Friday, 24 August 2012

Where I am this autumn

A quick update that I just arrived in Berkeley, California, where I’m visiting at their Centre for the Study of Law and Society for the next few months – I may be blogging or tweeting about some US-related topics as long as I’m there.

Wednesday, 15 August 2012

What determines who gets the top legal jobs? - a comparative overview

When students start their law degrees they may often have an idealised picture about what this will get them, such as, earning a fortune in a big commercial law firm dealing with major M&A transactions, becoming an eminent criminal attorney/barrister, a distinguished judge (or even a law professor) etc. But then this does not always work, at least in the current economic climate. Still, some will be able to make it but why? The table below presents a comparative overview of three possible determinants (plus ¯­ for recent changes in the relevance of those reasons).


So, the situation is quite diverse across countries: in the UK exam performance (ie to get a 2.1) seems to me most important, but be able to pay for the studies (in advance or later on) gets more important with rise in tuition fees in 2012/13. In the US, of course, fees are considerably higher than in the other countries; I would also say that there is the clearest hierarchy between world elite universities and ‘shaky’ local ones. In Germany the exam performance is clearly most important, though recently some universities charge modest fees; also the government tries to sponsor elite universities. In Japan, the very difficult exam is the main hurdle, though with the new law schools presumably willingness to pay matters more as well.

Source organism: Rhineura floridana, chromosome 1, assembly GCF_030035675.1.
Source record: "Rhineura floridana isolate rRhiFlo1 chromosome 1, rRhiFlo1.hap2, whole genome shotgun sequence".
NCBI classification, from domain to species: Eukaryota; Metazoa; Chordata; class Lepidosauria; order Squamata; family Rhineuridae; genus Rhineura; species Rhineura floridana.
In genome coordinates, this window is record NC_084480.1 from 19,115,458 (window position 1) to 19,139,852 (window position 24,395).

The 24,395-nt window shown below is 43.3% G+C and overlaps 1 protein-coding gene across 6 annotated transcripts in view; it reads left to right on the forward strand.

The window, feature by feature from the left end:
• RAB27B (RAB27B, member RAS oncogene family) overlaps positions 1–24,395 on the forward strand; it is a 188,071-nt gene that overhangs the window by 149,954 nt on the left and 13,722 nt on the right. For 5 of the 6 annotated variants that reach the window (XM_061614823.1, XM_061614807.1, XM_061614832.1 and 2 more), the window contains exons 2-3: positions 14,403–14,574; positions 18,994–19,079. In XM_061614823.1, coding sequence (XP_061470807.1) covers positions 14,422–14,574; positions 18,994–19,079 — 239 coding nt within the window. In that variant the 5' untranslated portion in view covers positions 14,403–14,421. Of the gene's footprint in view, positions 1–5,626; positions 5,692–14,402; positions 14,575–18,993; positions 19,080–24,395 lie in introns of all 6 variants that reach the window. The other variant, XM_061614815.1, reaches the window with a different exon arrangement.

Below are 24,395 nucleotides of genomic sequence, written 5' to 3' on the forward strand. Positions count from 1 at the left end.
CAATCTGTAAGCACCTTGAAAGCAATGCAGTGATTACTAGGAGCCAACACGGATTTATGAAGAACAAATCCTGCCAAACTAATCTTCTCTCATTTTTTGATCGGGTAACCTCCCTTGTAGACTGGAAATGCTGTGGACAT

Do these four countries also have anything in common? It can be seen that in the ‘money column’ all ­ go up. This may be regrettable but seems to be inevitable in the current economic climate. But, as I see it, the other determinants may stay diverse, given that the value of a law degree is not easily transportable across borders.

Thursday, 9 August 2012

If the REF were like the Olympics …

A couple of months ago I posted ‘if the Olympics were like the REF’ (referring to the Research Excellence Framework 2014) and promised a follow-up: so now, if the REF were like the Olympics (with countries = UK universities), then:
  • there would be various disciplines and sub-disciplines in which universities could compete, sometimes also groups of academics from one university: eg, there may be competitions for the best paper in particular areas of law, best monographs, also this could integrate the impact studies,
  • universities would pre-select appropriate candidates for each of these sub-disciplines (with no upper limit in how many of those an individual could compete),
  • in some of these disciplines objective measurements would be used (citation counts etc) whereas in others a panel of experts would make a subjective assessment (possibly, with the highest and lowest assessment to be dropped),
  • then only the top three in each of the sub-disciplines would be rewarded – and this would determine the overall rank, ie funding, of each universities,
  • and it would be disclosed in detail how well each participant performed.
Comment: this does not sound too absurd. There are already various academic prizes which may be akin to such a model, and there is also an apparent parallel to bids for research grants. But the suggestion would be to make this ‘REF-Olympics’ the main tool for university research funding on a regular basis (ie every four years). Controversial would be how many disciplines and sub-disciplines there would be (eg, if the government were the view is that more research should be done in a particular area of law, it would split it into various sub-disciplines: eg, something like UK, comparative and international company law). Also, the disclosure of all results would be contentious: but then, since only the top three will be rewarded, one could say that only those should be disclosed – and this could be quite useful to identify the highest level of research in a particular field (and, again, that’s akin to academic prizes). So, overall, perhaps this may indeed be preferable to the current REF system!